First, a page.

“For what we have and what we are about to receive, may the Lord make us truly grateful.”
--Traditional grace before meals

What does it mean to be truly grateful? On the one hand, gratitude may arise out of a feeling of obligation for a favor shown; on the other, gratitude may reflect a deep appreciation for a gift. The words gratitude, grateful, gratuity and grace all come from various forms of the Latin words gratus (pleasing), gratia (out of favor or kindness) and gratis (free, without charge).

Your attitude toward gratitude—obligation vs. appreciation—defines your relationship with God, Life and the Universe. Are you, like Jonathon Edwards, a sinner in the hands of an angry God? Or are you an heir to the Universe, child of the God who creates all things? The punishment of hell motivates the sinner to seek salvation from the wrath of God. Fear, guilt and the need for redemption result in actions based upon feelings of unworthiness and obligation. There exists an underlying sense that things could be much worse, and we should just be grateful that they are not.

True gratitude, the type that results in feelings of joy, arises out of an understanding and appreciation for the awesome creative power of God—not just for the sudden creation of the world as we know it thousands of years ago or its gradual creation over millions of years, but for ongoing, timeless creation. Quantum physicists tell us that traveling at the speed of light, there is no time or space. These concepts are created by the perception of those not moving at the speed of light. A day may be like a thousand years from an earthly point of view (II Peter 3:8), but there is no such thing as time or space for the creative power of Life, which is omniscient, omnipotent and omnipresent.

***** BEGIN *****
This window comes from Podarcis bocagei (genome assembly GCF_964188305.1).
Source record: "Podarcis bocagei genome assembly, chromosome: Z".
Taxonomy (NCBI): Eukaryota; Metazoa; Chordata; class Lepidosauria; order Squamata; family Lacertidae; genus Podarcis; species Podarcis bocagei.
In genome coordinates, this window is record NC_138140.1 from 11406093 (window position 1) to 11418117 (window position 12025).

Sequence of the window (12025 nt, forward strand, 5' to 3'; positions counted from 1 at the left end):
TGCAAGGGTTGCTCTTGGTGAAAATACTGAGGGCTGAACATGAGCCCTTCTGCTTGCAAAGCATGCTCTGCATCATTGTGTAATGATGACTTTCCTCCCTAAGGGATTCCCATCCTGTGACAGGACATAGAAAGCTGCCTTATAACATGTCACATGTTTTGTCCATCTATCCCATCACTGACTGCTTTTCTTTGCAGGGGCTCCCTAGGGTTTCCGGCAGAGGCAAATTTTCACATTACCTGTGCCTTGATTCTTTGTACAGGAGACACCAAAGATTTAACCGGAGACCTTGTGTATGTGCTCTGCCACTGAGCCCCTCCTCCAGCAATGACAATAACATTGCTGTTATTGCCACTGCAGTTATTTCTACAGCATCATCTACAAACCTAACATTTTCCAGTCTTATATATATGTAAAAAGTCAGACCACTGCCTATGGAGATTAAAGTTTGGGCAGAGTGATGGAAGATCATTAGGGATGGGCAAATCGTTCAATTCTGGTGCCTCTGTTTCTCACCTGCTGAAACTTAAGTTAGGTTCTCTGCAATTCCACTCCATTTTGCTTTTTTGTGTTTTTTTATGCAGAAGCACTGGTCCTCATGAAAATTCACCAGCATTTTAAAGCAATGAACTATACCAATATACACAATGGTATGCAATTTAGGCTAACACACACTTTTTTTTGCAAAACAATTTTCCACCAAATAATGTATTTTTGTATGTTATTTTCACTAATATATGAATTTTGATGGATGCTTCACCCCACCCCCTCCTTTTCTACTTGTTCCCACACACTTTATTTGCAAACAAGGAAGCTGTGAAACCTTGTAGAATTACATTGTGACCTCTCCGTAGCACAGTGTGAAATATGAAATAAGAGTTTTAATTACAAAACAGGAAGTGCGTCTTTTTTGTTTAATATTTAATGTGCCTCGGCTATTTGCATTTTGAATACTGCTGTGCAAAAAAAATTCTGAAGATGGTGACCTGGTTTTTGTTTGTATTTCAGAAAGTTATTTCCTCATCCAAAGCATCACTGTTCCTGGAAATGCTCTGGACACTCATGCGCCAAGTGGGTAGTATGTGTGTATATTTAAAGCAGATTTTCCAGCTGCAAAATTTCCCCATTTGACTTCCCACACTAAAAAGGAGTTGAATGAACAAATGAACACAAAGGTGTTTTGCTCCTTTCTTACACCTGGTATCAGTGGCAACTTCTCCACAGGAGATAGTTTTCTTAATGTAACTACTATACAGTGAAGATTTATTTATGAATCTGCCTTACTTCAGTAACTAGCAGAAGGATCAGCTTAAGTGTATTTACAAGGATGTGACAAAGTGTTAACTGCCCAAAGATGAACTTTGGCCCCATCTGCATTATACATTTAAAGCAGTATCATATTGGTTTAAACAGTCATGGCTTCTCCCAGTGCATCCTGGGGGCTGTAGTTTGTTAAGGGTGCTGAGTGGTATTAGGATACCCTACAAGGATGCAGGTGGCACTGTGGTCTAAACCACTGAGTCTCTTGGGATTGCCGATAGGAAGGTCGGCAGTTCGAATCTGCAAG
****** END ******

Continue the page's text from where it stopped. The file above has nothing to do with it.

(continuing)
Scientists tell us that energy is mass and motion (E=mc²). Energy and mass or matter can be transformed, but nothing is ever really gained or lost. We accept this as scientific fact, yet we continue to think that God stopped creating the world after six days and that while God rests in the seventh day, his creation slips from order to chaos, ultimately bent on destroying itself.

Why is it so hard to believe that the infinite energy and matter available to God in creating the planets, solar systems and galaxies known to us remains eternally available? Because we think God is a one-book wonder, like Harper Lee who wrote one brilliant story in To Kill a Mockingbird and that was it. Do we really believe that God created life on earth and wrote the Bible and these contain all of the energy, love, life and truth of the Universe? Isn’t there a part of us that appreciates that the truth of the Universe cannot be contained in a single book on a single planet?

Appreciation for the gift of Life is what inspires true gratitude, the kind that arises out of love and produces freedom and joy. Life is everywhere--always has been and always will be. My life, my thoughts, my energy are a part of all Life, and for that I am truly grateful. For more information on how gratitude can transform your life, visit www.TokenofChange.com.

Author's Bio: 

Laurie Gray earned her B.A. from Goshen College (goshen, IN) in 1986 and her J.D. from Indiana University School of Law (Bloomington, IN) in 1993. From 1986-1990 Laurie taught Spanish and coached girls basketball and volleyball at Whitko High School (South Whitley, IN), working summers as an interpreter in Guatemala. After seven years in private practice, Laurie joined the Allen County Prosecutor’s Office (Fort Wayne, IN) focusing on felony sex crimes and the Child Advocacy Center. An experienced trial attorney, Laurie is currently a part-time Deputy Prosecutor assigned to the Drug Court Intervention Program and Juvenile Sex Crimes. For information on Laurie’s writing projects, please visit www.SocraticParenting.com and www.TokenofChange.com.